Two words come to mind about Peyton Manning’s retirement:

Admiration.

And relief.

Admiration for a career brilliantly played.

Relief that it ended as it should for a player of Manning’s stature and impact: on top.

Lots of athletes talk about going out like Manning did. Very few have the opportunity to do it that way. Most have the decision made for them — cut or traded or relegated to the bench.

“We’re all told at some point in time that we can no longer play the children’s game,” the scout says in “Moneyball.” “Some of us are told at 18, some of us are told at 40, but we’re all told.”

Manning’s body told him, two weeks shy of his 40th birthday, that it was time to go.

Clearly, he wrestled with the decision. That’s completely understandable. Completely human. The drive, competitiveness and ambition it takes to be as great a player as Manning has been for as long as he has been one makes it hard to walk away. Really, how do you go from having the moxie to quarterback a team to a Super Bowl victory in February to deciding that, seven months later, you aren’t going to be good enough to lead a team into the following season?

If Manning came back this fall, it likely wasn’t going to be with the Denver Broncos. General manager John Elway, the only quarterback to date to win a Super Bowl and then retire, was facing a deadline of Wednesday to decide whether to bring Manning back next season — at a price tag of $19 million, no less.

So if Manning were going to play this fall, he likely was going to be doing it for someone else. As their starter, perhaps, but maybe as their backup. A clear picture of faded glory at the end of an otherwise championship career, rotting away like a latter-day Unitas or Namath.

That picture was already starting to fade last season, actually. Manning was benched for part of it in favor of Brock Osweiler before regaining the starting job late in the season. And to be painfully blunt, the Broncos beat the Carolina Panthers in Super Bowl 50 not because of Manning’s legendary right arm, but because of Von Miller and Denver’s mile-high, oxygen-depriving defense.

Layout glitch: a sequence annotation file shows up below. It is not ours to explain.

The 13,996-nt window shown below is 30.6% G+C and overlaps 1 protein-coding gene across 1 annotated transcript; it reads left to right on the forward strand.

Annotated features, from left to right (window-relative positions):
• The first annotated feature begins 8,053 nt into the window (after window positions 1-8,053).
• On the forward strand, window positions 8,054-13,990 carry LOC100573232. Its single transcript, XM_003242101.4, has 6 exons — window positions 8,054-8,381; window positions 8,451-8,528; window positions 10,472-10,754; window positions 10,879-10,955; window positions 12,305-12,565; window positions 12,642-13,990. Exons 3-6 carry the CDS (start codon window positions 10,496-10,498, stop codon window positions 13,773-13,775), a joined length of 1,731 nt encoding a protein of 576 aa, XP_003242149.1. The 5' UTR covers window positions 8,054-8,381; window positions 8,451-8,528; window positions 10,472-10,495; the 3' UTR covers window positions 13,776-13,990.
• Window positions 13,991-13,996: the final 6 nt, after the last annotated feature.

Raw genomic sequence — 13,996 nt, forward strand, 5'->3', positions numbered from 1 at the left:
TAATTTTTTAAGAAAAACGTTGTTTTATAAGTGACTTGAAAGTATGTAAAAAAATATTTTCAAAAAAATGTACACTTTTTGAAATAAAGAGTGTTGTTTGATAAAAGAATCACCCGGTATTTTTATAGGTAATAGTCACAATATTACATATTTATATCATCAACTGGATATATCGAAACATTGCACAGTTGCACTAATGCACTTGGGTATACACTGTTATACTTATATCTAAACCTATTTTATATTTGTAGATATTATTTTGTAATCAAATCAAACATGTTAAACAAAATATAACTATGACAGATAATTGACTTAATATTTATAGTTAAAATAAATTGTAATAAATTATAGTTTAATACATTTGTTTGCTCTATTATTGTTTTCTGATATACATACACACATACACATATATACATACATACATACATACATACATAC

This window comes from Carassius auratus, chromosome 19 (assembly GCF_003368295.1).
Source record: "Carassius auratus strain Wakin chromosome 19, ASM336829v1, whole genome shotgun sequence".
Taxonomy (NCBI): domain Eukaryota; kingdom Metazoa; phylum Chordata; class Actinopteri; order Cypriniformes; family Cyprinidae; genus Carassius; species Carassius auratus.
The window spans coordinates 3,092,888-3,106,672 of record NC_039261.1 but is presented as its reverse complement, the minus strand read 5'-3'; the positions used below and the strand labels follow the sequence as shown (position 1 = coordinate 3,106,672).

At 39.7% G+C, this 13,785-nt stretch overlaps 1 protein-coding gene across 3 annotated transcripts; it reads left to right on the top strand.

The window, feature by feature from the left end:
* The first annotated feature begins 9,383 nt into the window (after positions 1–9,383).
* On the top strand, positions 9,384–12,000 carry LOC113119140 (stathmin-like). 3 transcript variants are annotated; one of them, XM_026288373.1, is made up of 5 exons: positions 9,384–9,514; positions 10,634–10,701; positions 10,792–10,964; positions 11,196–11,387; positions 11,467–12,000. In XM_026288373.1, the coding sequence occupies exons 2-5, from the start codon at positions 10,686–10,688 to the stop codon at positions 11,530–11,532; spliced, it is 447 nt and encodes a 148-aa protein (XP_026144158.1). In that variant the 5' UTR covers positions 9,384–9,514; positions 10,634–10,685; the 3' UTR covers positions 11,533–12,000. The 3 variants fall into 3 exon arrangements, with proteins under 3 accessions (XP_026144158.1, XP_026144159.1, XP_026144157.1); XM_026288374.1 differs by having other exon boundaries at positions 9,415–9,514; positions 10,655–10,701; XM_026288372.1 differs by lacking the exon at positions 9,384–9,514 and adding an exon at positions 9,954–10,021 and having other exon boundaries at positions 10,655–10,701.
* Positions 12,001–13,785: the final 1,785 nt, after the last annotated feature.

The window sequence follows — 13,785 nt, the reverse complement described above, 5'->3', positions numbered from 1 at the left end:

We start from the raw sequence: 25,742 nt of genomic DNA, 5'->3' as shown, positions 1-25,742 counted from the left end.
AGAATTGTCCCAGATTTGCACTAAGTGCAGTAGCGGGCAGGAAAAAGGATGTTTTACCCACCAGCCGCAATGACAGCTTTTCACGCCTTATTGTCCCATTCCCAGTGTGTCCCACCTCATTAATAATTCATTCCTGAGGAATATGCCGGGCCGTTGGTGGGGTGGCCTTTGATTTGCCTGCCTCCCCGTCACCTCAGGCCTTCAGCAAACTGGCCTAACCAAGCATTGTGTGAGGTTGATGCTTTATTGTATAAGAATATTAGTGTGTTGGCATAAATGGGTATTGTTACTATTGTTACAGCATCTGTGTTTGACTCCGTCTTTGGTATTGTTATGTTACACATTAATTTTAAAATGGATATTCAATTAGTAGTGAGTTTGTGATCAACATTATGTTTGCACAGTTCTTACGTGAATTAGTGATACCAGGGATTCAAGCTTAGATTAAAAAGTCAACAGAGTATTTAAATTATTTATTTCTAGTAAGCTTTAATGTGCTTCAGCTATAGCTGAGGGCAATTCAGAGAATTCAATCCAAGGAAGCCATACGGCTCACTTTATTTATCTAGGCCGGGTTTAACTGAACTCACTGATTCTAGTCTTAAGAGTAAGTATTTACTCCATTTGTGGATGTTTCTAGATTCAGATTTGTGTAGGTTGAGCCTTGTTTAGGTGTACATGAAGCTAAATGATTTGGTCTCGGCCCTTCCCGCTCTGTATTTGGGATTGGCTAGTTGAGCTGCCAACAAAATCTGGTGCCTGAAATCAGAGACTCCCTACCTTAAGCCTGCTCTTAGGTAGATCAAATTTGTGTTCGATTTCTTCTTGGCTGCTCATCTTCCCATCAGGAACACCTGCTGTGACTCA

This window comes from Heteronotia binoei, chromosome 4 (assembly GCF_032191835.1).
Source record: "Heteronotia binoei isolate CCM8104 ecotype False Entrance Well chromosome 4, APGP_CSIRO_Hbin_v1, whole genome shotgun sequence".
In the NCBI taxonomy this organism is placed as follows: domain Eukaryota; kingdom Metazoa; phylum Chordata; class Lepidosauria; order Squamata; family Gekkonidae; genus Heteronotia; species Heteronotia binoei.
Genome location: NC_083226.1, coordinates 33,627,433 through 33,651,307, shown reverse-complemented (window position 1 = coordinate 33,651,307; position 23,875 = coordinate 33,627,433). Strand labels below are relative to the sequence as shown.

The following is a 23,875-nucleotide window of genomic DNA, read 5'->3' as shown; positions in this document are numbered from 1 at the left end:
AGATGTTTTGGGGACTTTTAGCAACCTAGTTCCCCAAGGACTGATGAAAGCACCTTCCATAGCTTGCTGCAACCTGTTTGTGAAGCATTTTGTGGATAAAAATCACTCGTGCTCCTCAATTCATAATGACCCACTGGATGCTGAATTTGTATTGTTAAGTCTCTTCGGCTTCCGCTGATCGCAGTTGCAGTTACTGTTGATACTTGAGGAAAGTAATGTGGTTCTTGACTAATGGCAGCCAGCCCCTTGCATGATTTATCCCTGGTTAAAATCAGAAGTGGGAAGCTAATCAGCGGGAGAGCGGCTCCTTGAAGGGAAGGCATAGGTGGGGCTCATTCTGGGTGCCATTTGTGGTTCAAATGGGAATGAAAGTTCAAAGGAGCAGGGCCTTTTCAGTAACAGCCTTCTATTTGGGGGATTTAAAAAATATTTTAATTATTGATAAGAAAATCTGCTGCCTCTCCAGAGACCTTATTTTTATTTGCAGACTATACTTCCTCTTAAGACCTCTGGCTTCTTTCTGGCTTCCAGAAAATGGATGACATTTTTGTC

The quality that made Peyton Manning one of the NFL’s all-time greats was not necessarily his arm but his vision, his decision-making ability, the knack for stepping up to the line and knowing what the enemy was scheming on defense as well as its players knew themselves. His ability to go under center and yell “Omaha!” and have it affect the type and direction of play his team would run was but a glimpse into the imagination and geometric logic he brought to the game.

Manning, ESPN’s John Clayton said, was as responsible as anyone for turning the NFL into the collection of passing-made teams it is today. He was one of those exceptionally rare talents who have the ability to change a sport just by the way he played it, conceived it and achieved within it — on his terms.

His was not a career we were privileged to witness, but an age.

Unfortunately, if Denver didn’t beat Carolina, his legacy would have been tarnished, a reflection in bronze more than the sterling silver of the Vince Lombardi Trophy. He would have been 1-3 in the Super Bowl and been shouted down as something less of a quarterback than he truly was, more in league with Fran Tarkenton and Jim Kelly for their big-game failures than with Joe Montana and Tom Brady, his archrival and greatest contemporary nemesis.

Fortunately, it won’t come to that. Super Bowl-winning quarterbacks can sometimes be dismissed as happy accidents, no matter how many games they win or regular-season yards they pile up. Win more than one, and somehow it’s a mandate, a validation of your career.

For Manning, it will be a career that simply ends, at a time and place of his choosing, not one that withers away. It’s human nature to remember the ending of things, not always all the shining moments that led up to it.

Manning gave us, and himself, the perfect ending. Now, Omaha goes back to being simply a city in Nebraska and a beach in Normandy.

Just in time.

Follow Scott Rabalais on Twitter, @RabalaisAdv.